This mentality has changed the face of London schools for the better. Like the Olympics, it makes you proud to be British'

http://www.eetimes.com/electronics-blogs/pop-blog/4374110/Most-engineers...

Allan Beavis's picture
Sat, 13/10/2012 - 18:24

"Leading private schools are collaborating with state schools as never before."

Really? You give one example in Newham but your assertion that independent school fervour in patronizing state schools (just Acadmies mind, as they also have claim to "independence") is entirely at odds with the despair articulated by Anthony Seldon, Master of Wellington College. reported here www.guardian.co.uk/education/2012/jun/30/britain-private-schools

Charged by Cameron to encourage more private schools to sponsor Academies, he has been frustrated at the lack of interest. He fears private schools have lost their moral compass (that was evident when all along they benefited from charitable status whilst doing very little to give anything back to their community or less affluent children) and are quite content to soldier on in splendid isolation.

The question of course is if private schools really do have anything to teach state schools. The top public schools are financially extremely well endowed, with outstanding facilities and resources. What each and every state school needs is the same level of resources as Eton et al. Not their patronage of a tiny number of isolated Acadmies.

So who do we believe? You or Seldon?

guest's picture
Sun, 14/10/2012 - 08:36

'Depressingly, the politics of private-state school reform is still too often seen in terms of cash transactions.

On the left, the conventional wisdom is that charitable status gives an unfair subsidy to private schools which ought to be ended, while some private school leaders and governors, whenever it is suggested that they might sponsor academies or otherwise support state education in a non-tokenistic way, retort that their parents are already paying twice for education, through their taxes and their school fees, so why should they pay a third time over?

Some say they would rather “give up” charitable status than be expected to do this.

Both these approaches are misconceived........

The leaders are there. Dulwich is sponsoring an academy in Sheppey. Wellington is sponsoring an academy in Wiltshire. The King Edward VI Foundation is sponsoring an academy in Sheldon, east Birmingham. All these academies replace failing comprehensives.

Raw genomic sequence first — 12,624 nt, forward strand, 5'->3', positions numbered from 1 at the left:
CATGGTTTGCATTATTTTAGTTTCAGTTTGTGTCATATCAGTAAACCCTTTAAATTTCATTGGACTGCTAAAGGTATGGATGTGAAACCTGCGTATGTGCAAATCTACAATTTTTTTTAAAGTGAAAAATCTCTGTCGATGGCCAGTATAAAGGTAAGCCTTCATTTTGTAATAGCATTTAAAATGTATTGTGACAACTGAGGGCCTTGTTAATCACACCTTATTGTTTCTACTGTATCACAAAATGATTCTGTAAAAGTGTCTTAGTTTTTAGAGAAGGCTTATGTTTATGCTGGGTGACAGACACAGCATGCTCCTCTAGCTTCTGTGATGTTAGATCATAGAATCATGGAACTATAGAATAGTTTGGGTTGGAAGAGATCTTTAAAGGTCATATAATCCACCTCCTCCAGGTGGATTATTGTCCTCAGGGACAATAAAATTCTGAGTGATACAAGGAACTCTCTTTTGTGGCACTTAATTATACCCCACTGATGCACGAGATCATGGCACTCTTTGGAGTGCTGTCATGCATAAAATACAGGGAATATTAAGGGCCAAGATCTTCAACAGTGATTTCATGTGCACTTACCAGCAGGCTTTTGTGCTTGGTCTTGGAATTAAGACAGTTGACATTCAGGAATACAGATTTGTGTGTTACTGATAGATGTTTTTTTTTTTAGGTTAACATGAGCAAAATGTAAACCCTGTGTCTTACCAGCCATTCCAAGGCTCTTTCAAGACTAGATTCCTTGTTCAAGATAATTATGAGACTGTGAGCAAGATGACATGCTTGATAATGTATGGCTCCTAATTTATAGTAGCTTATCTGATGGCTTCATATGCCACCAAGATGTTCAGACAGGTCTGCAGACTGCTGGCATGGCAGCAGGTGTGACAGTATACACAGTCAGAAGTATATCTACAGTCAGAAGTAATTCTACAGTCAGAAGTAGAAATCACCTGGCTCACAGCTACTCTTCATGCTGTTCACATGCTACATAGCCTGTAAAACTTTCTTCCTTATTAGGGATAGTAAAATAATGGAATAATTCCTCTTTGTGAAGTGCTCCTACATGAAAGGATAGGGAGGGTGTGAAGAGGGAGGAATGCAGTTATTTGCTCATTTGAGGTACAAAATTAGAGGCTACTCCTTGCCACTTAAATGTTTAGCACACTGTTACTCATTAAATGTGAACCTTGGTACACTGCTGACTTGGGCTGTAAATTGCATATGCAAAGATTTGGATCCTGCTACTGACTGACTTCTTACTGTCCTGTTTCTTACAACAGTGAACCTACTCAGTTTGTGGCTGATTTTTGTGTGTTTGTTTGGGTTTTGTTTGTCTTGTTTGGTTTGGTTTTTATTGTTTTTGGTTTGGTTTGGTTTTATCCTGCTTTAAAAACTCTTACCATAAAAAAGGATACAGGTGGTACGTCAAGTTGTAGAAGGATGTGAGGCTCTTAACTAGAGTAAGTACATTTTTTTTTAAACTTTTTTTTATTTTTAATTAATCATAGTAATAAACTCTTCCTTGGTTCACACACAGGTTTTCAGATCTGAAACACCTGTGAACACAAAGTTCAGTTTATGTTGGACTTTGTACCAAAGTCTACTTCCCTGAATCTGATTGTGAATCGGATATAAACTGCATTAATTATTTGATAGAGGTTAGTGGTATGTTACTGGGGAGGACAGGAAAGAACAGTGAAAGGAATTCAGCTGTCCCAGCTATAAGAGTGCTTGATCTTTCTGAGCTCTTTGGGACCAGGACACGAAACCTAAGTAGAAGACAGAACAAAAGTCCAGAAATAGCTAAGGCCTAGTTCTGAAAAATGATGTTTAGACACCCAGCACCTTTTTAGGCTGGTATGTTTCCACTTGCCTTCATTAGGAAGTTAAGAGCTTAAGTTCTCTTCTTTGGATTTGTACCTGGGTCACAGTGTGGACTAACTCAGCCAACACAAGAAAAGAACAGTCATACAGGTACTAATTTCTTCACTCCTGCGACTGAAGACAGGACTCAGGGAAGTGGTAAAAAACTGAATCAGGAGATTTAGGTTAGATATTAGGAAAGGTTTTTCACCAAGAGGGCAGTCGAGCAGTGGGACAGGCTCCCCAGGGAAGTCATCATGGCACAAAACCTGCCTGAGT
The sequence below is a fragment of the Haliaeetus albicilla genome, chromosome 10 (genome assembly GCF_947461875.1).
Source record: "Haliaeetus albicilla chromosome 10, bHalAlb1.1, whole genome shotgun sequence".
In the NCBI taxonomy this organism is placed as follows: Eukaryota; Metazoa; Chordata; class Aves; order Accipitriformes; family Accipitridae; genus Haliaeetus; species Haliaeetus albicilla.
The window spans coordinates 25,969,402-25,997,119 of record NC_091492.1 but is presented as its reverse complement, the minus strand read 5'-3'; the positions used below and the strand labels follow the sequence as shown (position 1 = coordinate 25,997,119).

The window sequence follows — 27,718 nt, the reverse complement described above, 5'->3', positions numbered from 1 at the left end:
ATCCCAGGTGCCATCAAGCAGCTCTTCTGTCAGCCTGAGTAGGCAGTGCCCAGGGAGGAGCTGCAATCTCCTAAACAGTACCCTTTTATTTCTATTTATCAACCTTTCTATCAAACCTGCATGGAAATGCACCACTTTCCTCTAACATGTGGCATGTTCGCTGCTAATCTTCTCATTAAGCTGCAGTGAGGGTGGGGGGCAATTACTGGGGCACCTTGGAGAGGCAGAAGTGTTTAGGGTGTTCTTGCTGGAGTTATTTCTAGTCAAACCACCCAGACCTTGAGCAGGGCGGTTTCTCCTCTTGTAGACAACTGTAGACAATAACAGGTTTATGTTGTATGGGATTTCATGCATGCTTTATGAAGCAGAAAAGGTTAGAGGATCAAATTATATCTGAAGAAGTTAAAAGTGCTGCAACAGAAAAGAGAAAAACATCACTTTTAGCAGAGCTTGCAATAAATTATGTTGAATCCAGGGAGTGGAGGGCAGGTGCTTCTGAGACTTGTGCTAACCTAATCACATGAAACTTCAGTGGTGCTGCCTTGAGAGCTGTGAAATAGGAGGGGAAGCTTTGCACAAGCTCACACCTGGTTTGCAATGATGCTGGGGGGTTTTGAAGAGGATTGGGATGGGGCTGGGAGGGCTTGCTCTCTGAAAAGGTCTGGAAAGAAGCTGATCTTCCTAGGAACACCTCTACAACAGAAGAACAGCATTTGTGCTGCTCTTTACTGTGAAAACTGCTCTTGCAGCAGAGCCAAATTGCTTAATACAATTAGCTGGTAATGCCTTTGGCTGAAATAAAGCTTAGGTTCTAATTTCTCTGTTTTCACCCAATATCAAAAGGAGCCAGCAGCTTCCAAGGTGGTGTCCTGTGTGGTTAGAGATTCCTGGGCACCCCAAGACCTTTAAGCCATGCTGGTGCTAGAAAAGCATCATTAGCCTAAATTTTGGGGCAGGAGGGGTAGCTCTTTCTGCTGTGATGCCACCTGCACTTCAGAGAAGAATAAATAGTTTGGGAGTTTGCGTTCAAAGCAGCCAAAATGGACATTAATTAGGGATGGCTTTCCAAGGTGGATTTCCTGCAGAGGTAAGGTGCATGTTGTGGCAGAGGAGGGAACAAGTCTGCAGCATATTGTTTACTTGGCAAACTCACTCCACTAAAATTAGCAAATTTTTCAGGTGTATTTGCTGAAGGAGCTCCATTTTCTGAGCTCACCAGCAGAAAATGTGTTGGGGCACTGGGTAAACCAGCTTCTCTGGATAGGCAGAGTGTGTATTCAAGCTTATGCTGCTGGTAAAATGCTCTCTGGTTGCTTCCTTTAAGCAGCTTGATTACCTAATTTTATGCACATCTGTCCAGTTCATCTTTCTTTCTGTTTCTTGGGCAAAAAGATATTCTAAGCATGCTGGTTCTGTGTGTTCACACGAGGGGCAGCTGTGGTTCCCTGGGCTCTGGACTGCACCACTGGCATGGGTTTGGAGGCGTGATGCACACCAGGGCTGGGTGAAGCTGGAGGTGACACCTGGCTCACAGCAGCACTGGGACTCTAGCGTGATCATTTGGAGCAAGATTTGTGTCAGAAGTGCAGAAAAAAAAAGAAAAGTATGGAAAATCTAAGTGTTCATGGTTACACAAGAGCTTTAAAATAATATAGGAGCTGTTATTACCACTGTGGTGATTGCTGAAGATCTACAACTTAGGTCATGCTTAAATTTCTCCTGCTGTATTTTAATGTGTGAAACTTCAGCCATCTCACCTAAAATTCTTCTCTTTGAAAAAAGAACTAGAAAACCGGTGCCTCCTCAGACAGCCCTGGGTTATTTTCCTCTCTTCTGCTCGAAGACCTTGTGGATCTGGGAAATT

The Girls’ Day School Trust has converted two of its outstanding private schools, in Liverpool and Birkenhead, into state academies.

And five substantial academy chains – built up by the Mercers’ Company, the Haberdashers’ Company, the Woodard Corporation, the United Church Schools Trust and the City of London Corporation – have grown out of the management of historic chains of private schools, leveraging this expertise and experience in education to service academies alongside.'

http://www.newstatesman.com/politics/politics/2012/09/beyond-our-berlin-...

Following Lord Adonis’s speech today (Tuesday, 2 October) to the Headmasters’ and Headmistresses’ Conference, Joe Davies, Headmaster of Sutton Valence School near Maidstone, Kent commented:

“Public schools recognise their obligations to the wider community, and realise they have to do more. But many schools, like mine, are already ahead of the game, and it would be sensible for the Department for Children, Schools and Families and the Charity Commission to audit the contribution that’s already being made. I think they’d be more than surprised.”

Fiona Millar's picture
Wed, 10/10/2012 - 11:39

This is fascinating Francis. I have looked at the website but it doesn't appear to say how the pupils will be chosen from these "nodes" around the city. This is definitely one to watch!

Zafar's picture
Sat, 20/09/2014 - 19:17

Fiona
I have read the admissions policy and the basis of selection is clearly set out in that. LA looked after children will have priority followed by siblings which will not be applicable in year 1 and then by distance between the school gates and the applicants home . In the case of selection from other areas of the city the nodes are the distance of the child's house from the relevant train station

Rebecca Hanson's picture
Thu, 11/10/2012 - 13:29

It sounds to me like those setting up the free school are keen to make it representative but are going to face very substantial challenges in doing so - most obviously because children from the most disadvantaged backgrounds are unlikely to apply to schools away from home.

Rather than getting into an adversarial debate I would rather engage in constructive discussion with them.

Melissa Benn's picture
Thu, 08/11/2012 - 11:54

Yes I have caught up with this post rather late. But it is clearly part of a new development where 'successful' institutions create free schools - and there is an element of selection involved. Someone needs to do some serious research on what is happening/will soon happen to the intakes of all the schools affected by such magnet projects; it is obvious that social polarisation/segregation is going to increase.